DIY Microwavable Heating Pad

DIY Microwavable Heating Pad www.cobornsblog.com

www.cobornsblog.com - Fun with Family with Rebecca
Rebecca

Our family mantra is that some of the best memories are made outside. We’re an active family, enjoying fresh air as much as possible – all year long. Believe it or not, we do don’t even keep our television plugged in. Along with all of our outdoor adventures comes many owies to tend to, from scratches and bruises to deep muscle aches. Years ago, my mom tipped me off on the kid-safe heating pad/ice pack idea of using reusable rice bags; I’ve adapted her recipe into an anti-inflammatory bag of wonder.

DIY Microwavable Heating Pad www.cobornsblog.comThese rice bags are not difficult or expensive to make, but they do take a little time. I have made a simple square one for each of my children, and have given many more shoulder-size rectangles to friends and family. You can use your rice bag as a heating pad by nuking it in the microwave for a couple minutes and you also can keep one in the freezer as an “ice pack.”

Supplies for Shoulder-Size Rice Bag

¼ yard of heavy 100% cotton flannel
¼ yard of heavy 100% cotton flannel in a coordinating color
All-purpose thread to match fabric
Rotary cutter and mat, or sharp scissors
Straight pins
4 cups jasmine rice
1/3 cup whole allspice
1/3 cup cinnamon sticks – busted up into little chunks
1/3 cup black peppercorns
1/3 cup whole cloves

Instructions

Combine the rice and spices in a bowl and set aside. Then, cut one 9″ x 23″ rectangle from each piece of flannel.

At Your Sewing Machine

1. Pin the fabric rectangles right sides together.
2. Sew all the way around the two long sides and one short side, leaving one short end open for adding rice. Remember to pivot at the corners and to lock your seam at the beginning and end of these seams.
3. Trim the three sides and cut the corners at an angle.
4. Flip the bag right side out again.
5. Fold the bag into thirds and mark with pins.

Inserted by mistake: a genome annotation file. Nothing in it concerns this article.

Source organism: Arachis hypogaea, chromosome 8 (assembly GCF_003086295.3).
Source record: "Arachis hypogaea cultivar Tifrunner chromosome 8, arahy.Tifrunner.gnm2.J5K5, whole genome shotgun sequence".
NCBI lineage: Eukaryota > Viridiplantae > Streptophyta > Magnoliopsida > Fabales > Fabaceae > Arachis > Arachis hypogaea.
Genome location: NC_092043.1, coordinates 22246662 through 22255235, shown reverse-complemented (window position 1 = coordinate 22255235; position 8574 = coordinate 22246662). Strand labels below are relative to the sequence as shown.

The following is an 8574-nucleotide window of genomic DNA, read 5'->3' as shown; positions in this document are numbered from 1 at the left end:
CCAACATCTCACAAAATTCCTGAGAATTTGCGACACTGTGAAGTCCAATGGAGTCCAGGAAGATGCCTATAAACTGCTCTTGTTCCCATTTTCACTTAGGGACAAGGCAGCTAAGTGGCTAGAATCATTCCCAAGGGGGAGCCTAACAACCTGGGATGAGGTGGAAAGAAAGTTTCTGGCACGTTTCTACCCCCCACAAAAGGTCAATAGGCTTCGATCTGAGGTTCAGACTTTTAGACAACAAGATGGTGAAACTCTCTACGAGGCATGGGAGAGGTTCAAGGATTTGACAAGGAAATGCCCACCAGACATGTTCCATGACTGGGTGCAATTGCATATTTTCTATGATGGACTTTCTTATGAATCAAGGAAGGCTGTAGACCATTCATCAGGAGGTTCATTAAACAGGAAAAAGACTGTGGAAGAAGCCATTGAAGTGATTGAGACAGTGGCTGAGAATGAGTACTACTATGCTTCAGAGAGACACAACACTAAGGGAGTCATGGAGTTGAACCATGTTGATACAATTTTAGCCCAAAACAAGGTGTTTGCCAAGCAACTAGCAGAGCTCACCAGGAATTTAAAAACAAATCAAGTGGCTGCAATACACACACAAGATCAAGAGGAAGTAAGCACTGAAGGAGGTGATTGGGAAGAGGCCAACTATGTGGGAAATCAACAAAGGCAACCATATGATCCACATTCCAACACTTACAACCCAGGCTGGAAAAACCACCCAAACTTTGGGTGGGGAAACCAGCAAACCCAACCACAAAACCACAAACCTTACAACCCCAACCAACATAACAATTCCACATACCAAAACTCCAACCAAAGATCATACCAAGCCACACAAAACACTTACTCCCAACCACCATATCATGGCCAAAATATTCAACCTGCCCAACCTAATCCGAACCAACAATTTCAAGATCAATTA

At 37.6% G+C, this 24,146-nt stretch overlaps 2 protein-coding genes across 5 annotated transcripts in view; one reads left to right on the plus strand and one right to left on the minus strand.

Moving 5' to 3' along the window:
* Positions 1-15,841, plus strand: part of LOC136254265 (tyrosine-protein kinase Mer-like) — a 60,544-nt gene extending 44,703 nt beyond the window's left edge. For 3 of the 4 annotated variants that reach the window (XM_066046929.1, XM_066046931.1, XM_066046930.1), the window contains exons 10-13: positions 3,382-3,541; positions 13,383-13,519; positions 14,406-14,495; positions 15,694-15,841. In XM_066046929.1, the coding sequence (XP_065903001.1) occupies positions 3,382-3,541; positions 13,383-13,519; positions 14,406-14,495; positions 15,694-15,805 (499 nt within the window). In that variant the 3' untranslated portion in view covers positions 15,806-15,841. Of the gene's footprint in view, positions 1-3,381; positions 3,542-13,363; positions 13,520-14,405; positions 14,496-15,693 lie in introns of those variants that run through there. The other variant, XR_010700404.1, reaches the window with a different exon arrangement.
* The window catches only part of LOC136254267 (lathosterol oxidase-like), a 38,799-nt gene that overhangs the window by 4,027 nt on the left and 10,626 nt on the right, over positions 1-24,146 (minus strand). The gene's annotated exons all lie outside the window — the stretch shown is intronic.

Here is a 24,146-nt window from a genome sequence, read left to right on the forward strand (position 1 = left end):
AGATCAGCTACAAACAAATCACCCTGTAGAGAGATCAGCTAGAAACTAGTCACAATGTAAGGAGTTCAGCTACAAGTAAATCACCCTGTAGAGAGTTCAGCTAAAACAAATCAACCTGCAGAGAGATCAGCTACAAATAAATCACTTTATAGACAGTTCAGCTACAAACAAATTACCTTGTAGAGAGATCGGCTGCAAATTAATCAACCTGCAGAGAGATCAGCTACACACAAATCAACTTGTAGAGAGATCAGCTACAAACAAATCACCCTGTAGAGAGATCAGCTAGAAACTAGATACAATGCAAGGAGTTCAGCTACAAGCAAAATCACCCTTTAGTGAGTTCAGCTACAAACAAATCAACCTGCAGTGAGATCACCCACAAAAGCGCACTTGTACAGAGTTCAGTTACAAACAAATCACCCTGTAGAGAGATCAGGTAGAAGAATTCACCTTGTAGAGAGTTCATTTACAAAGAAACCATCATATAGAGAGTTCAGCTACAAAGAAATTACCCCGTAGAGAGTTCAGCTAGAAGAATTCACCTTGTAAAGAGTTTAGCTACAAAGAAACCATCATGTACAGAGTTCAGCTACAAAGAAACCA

6. Open the bag and pour a third of the rice mix to fill the first pocket. Note, you want to be able to conform the pad to your neck, so don’t overfill it.
7. Hold the pad up vertically so the rice falls to the bottom of the first pocket you marked earlier with pins. I find it helpful to hold the rice pocket with one hand and guide the fabric as it is sewn using the other hand. This way, little pieces of the rice mixture don’t sneak over and get in the way of your needle. If you need to, you can pin along the line.
8. Sew a vertical line of stitching at the first line to make the bottom pocket.
9. Repeat for the next pocket.
10. Fill the last pocket, then fold the open edges inward and sew the edge shut.

Using Your Rice Bag as a Heating Pad

To use your rice bag as a heating pad, microwave the bag for 1-2 minutes. Test the bag to make sure it’s not too hot, as microwaves vary with how quickly they heat.

Using Your Rice Bag as an Ice Pack

To use your rice bag as an ice pack, simply toss the bag into the freezer for an hour. We keep one in the freezer at all times.

Words to the Wise

You can make any size rice bag you want – simply cut the fabric with a 1” margin. I have made 2”x2” rice bags to use as reusable hand warmers in mittens and boots during the cold snaps of winter.

Be sure to keep the rice bag dry. If it gets wet, your rice will begin to swell and cook and need to be thrown away.

My favorite materials are heavy 100% cotton flannel remnants from our local quilt store, jasmine rice, and a blend of anti-inflammatory herbs from the Bulk Foods section. Alone, whole peppercorn isn’t all that interesting. But when you pair it with allspice, cloves and cinnamon, the combination is incredibly good. It has soothed more achy muscles than I care to remember.
If I could find a way to share how incredibly wonderful this all smells, I would love to send you a whiff through your screen. Once you make your first rice bag, don’t be surprised when you soon find yourself shopping for flannel. These little anti-inflammatory bags of wonder truly are terrific!

 

Rebecca
Coborn’s, Inc. Communications Manager

Click Here for more articles written by Rebecca.

www.cobornsblog.com - Fun with Family with Rebecca

Leave a comment